Municipalities and social organisations often use volunteers to support people with concerns about money. Jansje van Middendorp determined that clients who participated in her research and completed the support programme have less serious financial problems and experience more peace of mind afterwards. “Volunteers can be especially helpful when someone has lost track of their income, expenses, and debts. They provide support for sorting out the income and expenses, applying for income support schemes and, if necessary, making repayment arrangements with creditors. They can also help to gather the documents required to access formal debt support.”
Volunteer support for people with financial problems is effective but “the problems are sometimes too complex”
People with financial problems can often get support from volunteers. On 24 November, Jansje van Middendorp will receive her PhD for her research into the effectiveness of that support. “Volunteers can help prevent more serious financial difficulties, but sometimes the problems are too complex or applicants drop out early. After that, problems can actually increase and volunteers can become demotivated.”
After the support programme, some of the clients are able to handle administration and finances independently again. Others are supported further by formal debt assistance services. There is also a group of clients who require long-term support. “My research shows that support programmes are particularly effective when the goal of the support has been achieved and the programme is completed,” says the external PhD candidate, who is employed by Spectrum to support municipalities and organisations in their poverty and debt projects.
However, far from all programmes are successful. More than a quarter of the clients in Van Middendorp's research dropped out early, after which their financial problems may increase. “The problems are too complex sometimes. There seem to be an increasing number of clients with problematic debts who cannot or do not want to utilise formal debt support. There is also an increase in applicants who have mental health problems, mild intellectual disabilities, emerging dementia, or major health issues.”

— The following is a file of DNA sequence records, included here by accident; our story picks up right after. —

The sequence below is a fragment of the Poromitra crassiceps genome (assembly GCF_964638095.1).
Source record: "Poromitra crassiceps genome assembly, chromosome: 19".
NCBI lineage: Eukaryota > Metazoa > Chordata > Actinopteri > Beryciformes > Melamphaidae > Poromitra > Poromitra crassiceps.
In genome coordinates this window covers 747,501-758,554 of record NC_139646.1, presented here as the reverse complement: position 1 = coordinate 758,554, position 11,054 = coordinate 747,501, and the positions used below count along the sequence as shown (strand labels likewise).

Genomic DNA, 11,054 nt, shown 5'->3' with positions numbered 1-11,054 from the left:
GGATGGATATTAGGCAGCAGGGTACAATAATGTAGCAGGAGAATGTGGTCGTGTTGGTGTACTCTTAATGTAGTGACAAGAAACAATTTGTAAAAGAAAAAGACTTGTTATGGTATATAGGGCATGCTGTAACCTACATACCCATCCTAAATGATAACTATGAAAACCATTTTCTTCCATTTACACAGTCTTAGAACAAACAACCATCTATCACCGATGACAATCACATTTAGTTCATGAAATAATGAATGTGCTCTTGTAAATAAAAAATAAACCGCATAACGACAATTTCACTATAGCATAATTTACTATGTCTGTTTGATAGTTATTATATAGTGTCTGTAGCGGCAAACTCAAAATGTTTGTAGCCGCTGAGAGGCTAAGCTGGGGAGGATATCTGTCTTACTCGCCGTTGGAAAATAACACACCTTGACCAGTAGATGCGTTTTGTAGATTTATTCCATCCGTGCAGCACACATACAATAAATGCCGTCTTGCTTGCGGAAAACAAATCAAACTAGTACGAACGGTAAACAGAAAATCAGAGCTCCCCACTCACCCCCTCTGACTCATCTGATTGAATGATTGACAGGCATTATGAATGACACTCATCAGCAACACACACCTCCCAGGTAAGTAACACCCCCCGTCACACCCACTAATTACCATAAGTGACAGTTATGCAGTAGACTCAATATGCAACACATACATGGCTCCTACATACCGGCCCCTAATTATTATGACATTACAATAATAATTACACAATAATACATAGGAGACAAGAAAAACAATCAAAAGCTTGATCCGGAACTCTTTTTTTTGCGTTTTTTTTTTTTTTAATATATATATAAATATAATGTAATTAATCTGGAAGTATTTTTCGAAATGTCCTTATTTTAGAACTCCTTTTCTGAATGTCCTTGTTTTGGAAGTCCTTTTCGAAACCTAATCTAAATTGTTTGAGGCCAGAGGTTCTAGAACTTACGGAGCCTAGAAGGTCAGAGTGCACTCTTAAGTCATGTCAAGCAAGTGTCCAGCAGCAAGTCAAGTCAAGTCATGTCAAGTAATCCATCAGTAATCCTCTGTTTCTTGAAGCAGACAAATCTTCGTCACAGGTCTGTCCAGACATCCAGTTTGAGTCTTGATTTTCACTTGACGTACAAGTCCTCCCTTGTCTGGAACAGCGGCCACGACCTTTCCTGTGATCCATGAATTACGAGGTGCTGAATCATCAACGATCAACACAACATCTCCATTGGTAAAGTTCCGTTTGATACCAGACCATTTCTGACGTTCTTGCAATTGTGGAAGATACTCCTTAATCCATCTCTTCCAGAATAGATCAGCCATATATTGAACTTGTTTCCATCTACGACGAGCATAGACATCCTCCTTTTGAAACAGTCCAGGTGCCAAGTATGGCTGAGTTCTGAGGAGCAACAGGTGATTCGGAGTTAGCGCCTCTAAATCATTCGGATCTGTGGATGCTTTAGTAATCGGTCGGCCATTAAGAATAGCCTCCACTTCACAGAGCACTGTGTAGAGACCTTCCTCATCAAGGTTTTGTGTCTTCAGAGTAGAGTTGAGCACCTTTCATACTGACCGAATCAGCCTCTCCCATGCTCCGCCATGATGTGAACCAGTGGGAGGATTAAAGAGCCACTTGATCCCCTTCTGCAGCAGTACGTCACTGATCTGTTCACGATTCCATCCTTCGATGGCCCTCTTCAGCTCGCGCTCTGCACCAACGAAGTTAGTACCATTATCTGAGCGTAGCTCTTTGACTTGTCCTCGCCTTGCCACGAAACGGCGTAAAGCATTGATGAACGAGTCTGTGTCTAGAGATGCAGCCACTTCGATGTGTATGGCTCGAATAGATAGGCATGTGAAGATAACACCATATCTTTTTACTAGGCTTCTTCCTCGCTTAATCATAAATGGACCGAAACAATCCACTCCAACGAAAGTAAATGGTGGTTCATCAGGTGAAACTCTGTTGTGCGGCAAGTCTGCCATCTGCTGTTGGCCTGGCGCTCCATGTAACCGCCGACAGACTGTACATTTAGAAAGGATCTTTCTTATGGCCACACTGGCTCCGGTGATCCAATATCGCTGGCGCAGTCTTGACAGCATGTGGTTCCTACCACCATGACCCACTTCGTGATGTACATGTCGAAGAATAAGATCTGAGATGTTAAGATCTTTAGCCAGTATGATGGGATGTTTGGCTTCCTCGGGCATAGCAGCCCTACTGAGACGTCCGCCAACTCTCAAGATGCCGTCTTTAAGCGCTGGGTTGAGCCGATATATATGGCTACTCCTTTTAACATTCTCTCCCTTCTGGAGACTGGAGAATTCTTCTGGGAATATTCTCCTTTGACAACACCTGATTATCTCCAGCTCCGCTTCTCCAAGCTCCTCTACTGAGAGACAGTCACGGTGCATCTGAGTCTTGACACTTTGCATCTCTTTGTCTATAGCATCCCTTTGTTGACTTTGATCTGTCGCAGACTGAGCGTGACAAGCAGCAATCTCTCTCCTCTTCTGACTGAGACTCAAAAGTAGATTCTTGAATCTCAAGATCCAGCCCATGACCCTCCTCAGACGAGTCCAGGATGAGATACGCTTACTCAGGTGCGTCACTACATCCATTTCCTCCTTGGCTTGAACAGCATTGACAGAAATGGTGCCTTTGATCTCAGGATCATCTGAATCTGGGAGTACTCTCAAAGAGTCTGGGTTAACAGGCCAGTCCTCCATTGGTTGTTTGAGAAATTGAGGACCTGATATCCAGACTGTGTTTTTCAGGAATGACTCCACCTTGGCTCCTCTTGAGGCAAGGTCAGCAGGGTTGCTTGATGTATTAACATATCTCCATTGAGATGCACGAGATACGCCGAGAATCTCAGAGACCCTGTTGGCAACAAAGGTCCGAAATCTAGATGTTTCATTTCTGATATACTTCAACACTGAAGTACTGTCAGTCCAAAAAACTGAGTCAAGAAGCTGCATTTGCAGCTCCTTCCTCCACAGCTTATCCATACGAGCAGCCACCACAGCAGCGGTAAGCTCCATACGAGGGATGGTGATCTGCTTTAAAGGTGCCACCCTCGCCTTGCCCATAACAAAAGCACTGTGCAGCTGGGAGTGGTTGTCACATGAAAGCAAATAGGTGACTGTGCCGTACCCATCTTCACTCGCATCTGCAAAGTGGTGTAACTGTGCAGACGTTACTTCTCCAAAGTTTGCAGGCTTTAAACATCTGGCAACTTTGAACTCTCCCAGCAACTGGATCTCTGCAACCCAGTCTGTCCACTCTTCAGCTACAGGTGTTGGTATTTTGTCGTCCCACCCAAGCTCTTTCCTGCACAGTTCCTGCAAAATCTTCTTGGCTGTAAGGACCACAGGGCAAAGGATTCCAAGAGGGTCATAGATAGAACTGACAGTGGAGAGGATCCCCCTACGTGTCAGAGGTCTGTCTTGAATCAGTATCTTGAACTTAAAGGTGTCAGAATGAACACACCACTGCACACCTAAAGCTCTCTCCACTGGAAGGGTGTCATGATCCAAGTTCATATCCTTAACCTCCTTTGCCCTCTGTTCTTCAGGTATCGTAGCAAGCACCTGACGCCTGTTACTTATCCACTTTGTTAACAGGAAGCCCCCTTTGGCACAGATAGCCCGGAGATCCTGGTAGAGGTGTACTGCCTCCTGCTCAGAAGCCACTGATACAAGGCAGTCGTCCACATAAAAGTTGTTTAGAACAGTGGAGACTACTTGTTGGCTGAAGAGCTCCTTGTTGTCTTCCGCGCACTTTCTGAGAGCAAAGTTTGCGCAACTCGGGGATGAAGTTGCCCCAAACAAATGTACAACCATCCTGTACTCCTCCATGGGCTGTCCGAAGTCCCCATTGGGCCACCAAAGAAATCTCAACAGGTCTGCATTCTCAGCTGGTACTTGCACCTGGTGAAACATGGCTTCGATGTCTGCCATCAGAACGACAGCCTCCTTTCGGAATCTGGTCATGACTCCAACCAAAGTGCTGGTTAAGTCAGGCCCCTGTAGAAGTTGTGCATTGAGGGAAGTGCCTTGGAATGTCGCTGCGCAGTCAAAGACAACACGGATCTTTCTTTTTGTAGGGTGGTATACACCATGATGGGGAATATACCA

Dropouts often demotivate volunteers. “It is a shame. Of course, we want to prevent them from quitting as volunteer support workers,” the researcher said. Reasons for dropping out can lie with the client, but may also lie with the volunteer. “Sometimes it goes awry when a volunteer does not treat the client appropriately, for example by being judgmental, giving unsolicited advice, or taking over too many tasks. A good relationship between applicant and the volunteer is very important for a programme to succeed.”
Lower healthcare costs
According to Van Middendorp, coordinators at local welfare and volunteer organisations have an important role in guiding and training volunteers and coordinating with professionals from other organisations. They can help define the target group and set clear boundaries in terms of the kind of support volunteers can provide.
According to the researcher, the findings of the thesis can also contribute to better collaboration in the debt-relief chain, between municipalities, agencies, and volunteer organisations. “The use of volunteers can go a long way in preventing more serious financial problems and increasing the financial skills of those seeking help. Indirectly, this can also lead to reduced social isolation, less stress, and better health of the clients — and therefore lower healthcare costs.”
Jansje van Middendorp is a senior consultant at Spectrum, a consultancy for social challenges. She will defend her thesis in the Aula of Radboud University on Thursday 24 November 2022 at 12.30 p.m.